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Is it Ever OK to Kill a Person?
editorial by David M. Switzer
Here's the question: What would you do if someone was going to kill you or someone you love? Would you kill the attacker in order to prevent them from killing?
First of all, as with any hypothetical question it's very difficult to say for certain what you would do. Especially if you have never been in a situation remotely like it.
The question is often asked with the expectation that there are only two answers: you either kill the attacker, or you don't have the guts (or whatever you want to call it) and they do the killing. But are you really sure that the attacker is going to kill? Are you really sure that you have sufficient control over the situation to make the decision? Are you really sure that you are morally qualified to be judge, jury, and executioner?
There are obvious religious aspects to this question. What you believe about an afterlife probably affects how determined you are to stay alive. If you don't believe in an afterlife, you might be willing to do just about anything to stay alive. On the other hand, if you believe in an afterlife, and that it's some sort of nice place, you might believe that dying is not the worst thing that could happen to you. In particular you might believe, as C. J. Furness suggests, that being killed is a lesser evil than killing.
If you are a Christian, you know that Jesus taught us to love our enemies. It's very hard -- but that's what he asks us to do. How can we kill a person if there's a chance that they would later redeem themselves? How can we take away that chance from them?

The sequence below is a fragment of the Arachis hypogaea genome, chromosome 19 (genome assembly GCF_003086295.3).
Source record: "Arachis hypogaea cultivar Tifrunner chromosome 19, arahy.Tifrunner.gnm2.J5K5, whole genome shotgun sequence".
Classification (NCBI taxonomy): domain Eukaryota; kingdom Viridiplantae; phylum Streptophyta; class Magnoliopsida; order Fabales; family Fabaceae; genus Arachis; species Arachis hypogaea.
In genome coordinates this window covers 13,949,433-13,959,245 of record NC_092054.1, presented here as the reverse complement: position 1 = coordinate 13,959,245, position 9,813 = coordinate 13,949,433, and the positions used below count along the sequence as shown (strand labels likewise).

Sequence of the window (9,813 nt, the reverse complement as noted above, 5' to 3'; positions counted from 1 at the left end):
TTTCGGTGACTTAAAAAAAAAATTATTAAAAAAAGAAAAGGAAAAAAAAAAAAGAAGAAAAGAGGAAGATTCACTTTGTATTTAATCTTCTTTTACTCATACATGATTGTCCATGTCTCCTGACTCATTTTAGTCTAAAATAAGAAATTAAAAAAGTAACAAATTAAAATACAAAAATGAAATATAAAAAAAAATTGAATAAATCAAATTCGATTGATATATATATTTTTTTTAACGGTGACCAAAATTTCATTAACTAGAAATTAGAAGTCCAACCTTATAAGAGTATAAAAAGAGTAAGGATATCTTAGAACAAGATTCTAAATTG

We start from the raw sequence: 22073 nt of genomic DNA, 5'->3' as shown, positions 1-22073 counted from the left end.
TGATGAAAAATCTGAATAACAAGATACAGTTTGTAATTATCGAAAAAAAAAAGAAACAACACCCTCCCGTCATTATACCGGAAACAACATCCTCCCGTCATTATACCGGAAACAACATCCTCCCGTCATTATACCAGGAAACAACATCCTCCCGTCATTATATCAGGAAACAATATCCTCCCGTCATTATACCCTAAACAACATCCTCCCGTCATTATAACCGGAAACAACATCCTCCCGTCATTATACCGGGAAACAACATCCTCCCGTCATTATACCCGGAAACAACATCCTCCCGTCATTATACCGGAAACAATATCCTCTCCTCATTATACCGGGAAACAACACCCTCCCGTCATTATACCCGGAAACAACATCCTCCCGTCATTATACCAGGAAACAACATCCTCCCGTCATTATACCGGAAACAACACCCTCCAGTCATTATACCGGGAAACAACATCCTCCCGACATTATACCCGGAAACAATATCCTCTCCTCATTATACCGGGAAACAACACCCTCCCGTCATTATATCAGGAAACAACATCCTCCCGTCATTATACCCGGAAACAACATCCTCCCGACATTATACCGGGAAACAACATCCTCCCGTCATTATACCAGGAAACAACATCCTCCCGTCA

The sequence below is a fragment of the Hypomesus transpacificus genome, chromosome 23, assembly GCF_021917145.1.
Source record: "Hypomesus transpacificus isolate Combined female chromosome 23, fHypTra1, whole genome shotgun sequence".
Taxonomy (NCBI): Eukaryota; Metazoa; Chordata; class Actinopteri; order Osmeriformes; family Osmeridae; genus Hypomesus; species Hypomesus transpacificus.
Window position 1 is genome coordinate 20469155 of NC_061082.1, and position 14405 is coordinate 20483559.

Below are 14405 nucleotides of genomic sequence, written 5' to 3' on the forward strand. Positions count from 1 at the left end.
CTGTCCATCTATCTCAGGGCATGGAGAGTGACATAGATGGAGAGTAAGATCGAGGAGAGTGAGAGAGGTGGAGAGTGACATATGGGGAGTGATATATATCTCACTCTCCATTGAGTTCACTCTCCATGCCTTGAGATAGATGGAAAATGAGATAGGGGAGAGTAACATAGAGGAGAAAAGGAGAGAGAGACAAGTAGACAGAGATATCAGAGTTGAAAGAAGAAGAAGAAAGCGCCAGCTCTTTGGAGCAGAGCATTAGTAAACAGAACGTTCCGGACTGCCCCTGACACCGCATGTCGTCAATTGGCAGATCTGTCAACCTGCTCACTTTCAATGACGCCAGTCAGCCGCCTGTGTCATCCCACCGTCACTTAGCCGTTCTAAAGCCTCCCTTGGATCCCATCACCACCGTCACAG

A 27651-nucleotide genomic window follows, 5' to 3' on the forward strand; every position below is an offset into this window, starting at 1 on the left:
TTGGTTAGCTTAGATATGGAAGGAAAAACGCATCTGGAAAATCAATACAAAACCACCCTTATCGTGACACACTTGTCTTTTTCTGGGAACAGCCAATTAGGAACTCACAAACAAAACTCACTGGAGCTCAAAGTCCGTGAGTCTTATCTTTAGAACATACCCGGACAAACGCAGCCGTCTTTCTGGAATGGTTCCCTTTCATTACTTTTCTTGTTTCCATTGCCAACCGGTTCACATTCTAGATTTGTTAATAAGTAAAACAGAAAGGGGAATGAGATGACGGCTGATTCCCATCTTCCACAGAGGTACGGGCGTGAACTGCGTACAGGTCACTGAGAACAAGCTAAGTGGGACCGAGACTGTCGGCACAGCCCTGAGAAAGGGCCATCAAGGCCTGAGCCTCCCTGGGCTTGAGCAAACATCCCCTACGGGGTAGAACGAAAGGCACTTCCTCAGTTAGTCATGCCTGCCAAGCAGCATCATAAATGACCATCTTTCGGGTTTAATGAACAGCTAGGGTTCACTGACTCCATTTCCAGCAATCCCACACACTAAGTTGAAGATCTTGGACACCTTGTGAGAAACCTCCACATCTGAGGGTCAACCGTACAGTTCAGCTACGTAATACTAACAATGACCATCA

Huston Smith, author of The World's Religions, suggests that all of the major religions have charity as one of their virtues. He describes charity as regarding your neighbour as a person, as fully a person as you are yourself. If we see the attacker as a person rather than an enemy, it will be difficult to act violently towards them.
Leo Tolstoy suggests that we can't say whether the attacker's life is worth more or less than the person's they are threatening. If we believe that every person's life has worth, and we see the attacker as a person, we'll try very hard to bring the situation to a resolution without harming anyone. And we shouldn't just passively not harm the attacker, but we should actively help them in any way we can.
People have reasons for doing what they're doing. Sometimes the reason isn't obvious, even to the person doing it. But if we can somehow discern what the reason is and address it, wouldn't that be a better way of resolving the situation than someone dying? Often in books and movies you have obvious "good guys" and "bad guys." I don't believe this is an accurate reflection of real life -- none of us is completely good or completely bad.
Gandhi suggests that we should oppose evil, not the evil-doer. He was very friendly towards the British while trying to convince them that they should leave India to rule itself. Acting out of concern for the attacker might get them to reconsider their actions. It might not, but if you shoot them they definitely won't reconsider.
It won't be easy to do what I suggest. The violent approach to the situation is the easy one. A nonviolent approach requires fast thinking and creativity. If you see the attacker as a person, and try to understand where they're coming from, you can perhaps present an alternative that they haven't thought of.